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myphaykename 01-20-2009 08:45 AM

Installing Hardwood questions
 
3 Attachment(s)
Sorry this is wordy, but any help would be great!

I currently have solid x 2 red oak flooring installed on most of my 1st floor and stairs leading to the second floor. I would like to install x 2 maple on the second floor in 5 rooms and a hallway. The second floor is currently carpeted. There are 4 bedrooms, 1 hallway and an office at the end of the hallway. It is laid out with 2 10x10 bedrooms on one side of the hallway. Across from them are the master bedroom, bathroom with a marble threshold, another bedroom (10x12) and the hardwood stairs.

Because I am new at installing flooring, and due to time constraints (my full-time job), Id like to start the installation in the smallest room (10x10) and go in stages. I would pull up the carpet in one room, lay down the floor, and probably not get to another room for a few weeks or even a month or two.

My questions are:
Do you recommend installing in stages?
Does it matter which room I start in?
Do I do the bedrooms 1st and hallway last?
Would it be a good idea to put down a wide strip of flooring, in the doorways, instead of trying to do a continuous run?
Im not really sure how to handle the transitions from the bedrooms into the hallway.
Im not sure how to work with the hardwood stair nose thats already there as well as the marble threshold of the bathroom. I only know that the flooring would run parallel to these objects.

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The house is only 6ys old. The subfloor is plywood. Other than rosin or felt paper, do I need to put anything else down?

RippySkippy 01-21-2009 02:22 PM

Which way do your floor joist run? Assuming they run from right to left the first picture with your hallway, I'd do the hall way running it across the joist (with the hall way) then work into each bed room.

myphaykename 01-21-2009 02:51 PM

Yes, the joists run left to right, so I was going to lay the flooring accross them (parallel to the walls). I guess my biggest concern is how to handle the transitions from room to room as well as how to deal with the stair nose that's already there and the marble threshold into the bathroom.

Bob Mariani 01-21-2009 02:54 PM

Adding too much height to the top of the stairway will be a safety hazard. Now the steps are not the same height, a code violation. it does not matter where you start. We even start in the middle of a room and go both directions to limit buckling. The transitions will just be a full run of the boards. The marble saddle in the bath is left as is and the wood butted to it. Also using 3/4" wood will require that all doors be trimmed. Door jams and trim need to be undercut, get the right type of tools for this. Pre-finished wood will be a better way to go. If not, you need to remove all the furniture in the house to avoid dust contamination. BUT.. the stairway again. Code allows 1/8" variance you will have this first step 1/2" more..better add rubber treads and wear a helmet.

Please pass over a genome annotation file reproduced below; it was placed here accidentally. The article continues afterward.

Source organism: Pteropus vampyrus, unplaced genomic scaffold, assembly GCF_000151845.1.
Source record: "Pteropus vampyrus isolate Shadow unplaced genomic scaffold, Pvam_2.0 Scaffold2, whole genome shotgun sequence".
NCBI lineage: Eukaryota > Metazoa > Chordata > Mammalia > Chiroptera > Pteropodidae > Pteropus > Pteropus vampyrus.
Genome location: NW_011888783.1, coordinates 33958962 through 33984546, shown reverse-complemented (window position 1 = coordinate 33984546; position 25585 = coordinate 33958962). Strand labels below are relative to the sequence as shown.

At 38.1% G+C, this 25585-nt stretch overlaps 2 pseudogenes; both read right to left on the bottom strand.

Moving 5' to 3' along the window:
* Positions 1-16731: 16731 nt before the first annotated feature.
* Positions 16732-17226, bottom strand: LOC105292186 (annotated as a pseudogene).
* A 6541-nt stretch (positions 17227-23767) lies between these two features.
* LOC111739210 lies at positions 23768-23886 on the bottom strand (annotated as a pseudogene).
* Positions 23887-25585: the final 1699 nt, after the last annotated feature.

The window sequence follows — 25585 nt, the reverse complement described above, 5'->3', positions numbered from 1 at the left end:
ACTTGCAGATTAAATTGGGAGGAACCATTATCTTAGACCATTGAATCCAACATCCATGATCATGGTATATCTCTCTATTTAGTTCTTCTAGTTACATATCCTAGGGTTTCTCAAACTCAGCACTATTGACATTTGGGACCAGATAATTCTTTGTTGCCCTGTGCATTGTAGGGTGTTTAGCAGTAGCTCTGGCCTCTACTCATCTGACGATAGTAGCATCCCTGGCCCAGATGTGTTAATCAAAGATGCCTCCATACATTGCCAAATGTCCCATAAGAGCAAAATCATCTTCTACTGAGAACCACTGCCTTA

myphaykename 01-21-2009 05:06 PM

Thank you for your help.
If the stair nose is 3/4" and the flooring is 3/4" then the height should be fine...I think. If I butt the flooring up to the marble and the stairnose, do I have to worry about expansion, since the boards will be running parallel?

Also, someone recommended "T-molding" for the doorway transitions. I'd rather the flooring all be the same level. In addition to doing a continuous run through the hallway, could I also use a wider (maybe 5") board of the same flooring and put that in the doorways?

Bob Mariani 01-21-2009 05:23 PM

Wider boards? Why? it will add more work (need to make the tongue and groove) and it will not add anything. At the marble leave 1/4" space and add colored caulking to match the threshold. Expansion must be addressed. T-molding is used for laminate floors not hardwood floor installation.

myphaykename 01-22-2009 10:29 AM

Good point about the wider boards. Thanks!!

Assuming the height is OK (level with the stair nose), do you think I could get away with butting the new floor up against the existing nose?

Bob Mariani 01-22-2009 01:12 PM

yes, you can even sand one down if needed to taper into the other.

myphaykename 01-22-2009 05:17 PM

With the flooring running paralell to the stiar nose, correct?

Again....Thank you for all your help!!!

Bob Mariani 01-22-2009 07:28 PM

The floor should be nailed perpendicular to the joists and the nails should be into the joists.

HardwoodGuy 01-23-2009 09:48 PM

Quote:

Does it matter which room I start in?
Definately start from the top stair nosing. Working back and trying to line up with the nosing will be a headache you want to avoid. Doing so will probably put it out of alignment and chances are you'll have an ugly irregular shaped piece against the nosing.

Don't use any transitions going into the bedrooms. You want to achieve a continuos uninterrupted flow. And regarding that bathroom marble threshold; I see no reason why you can't butt because of the limited distance to the opposite wall...probably 36" or so? It has enough room to expand there.

Take your time with it and do it right. You'll be much happier with the final result.

A few more tips that may be helpful.

Reverse direction of hardwood floors.


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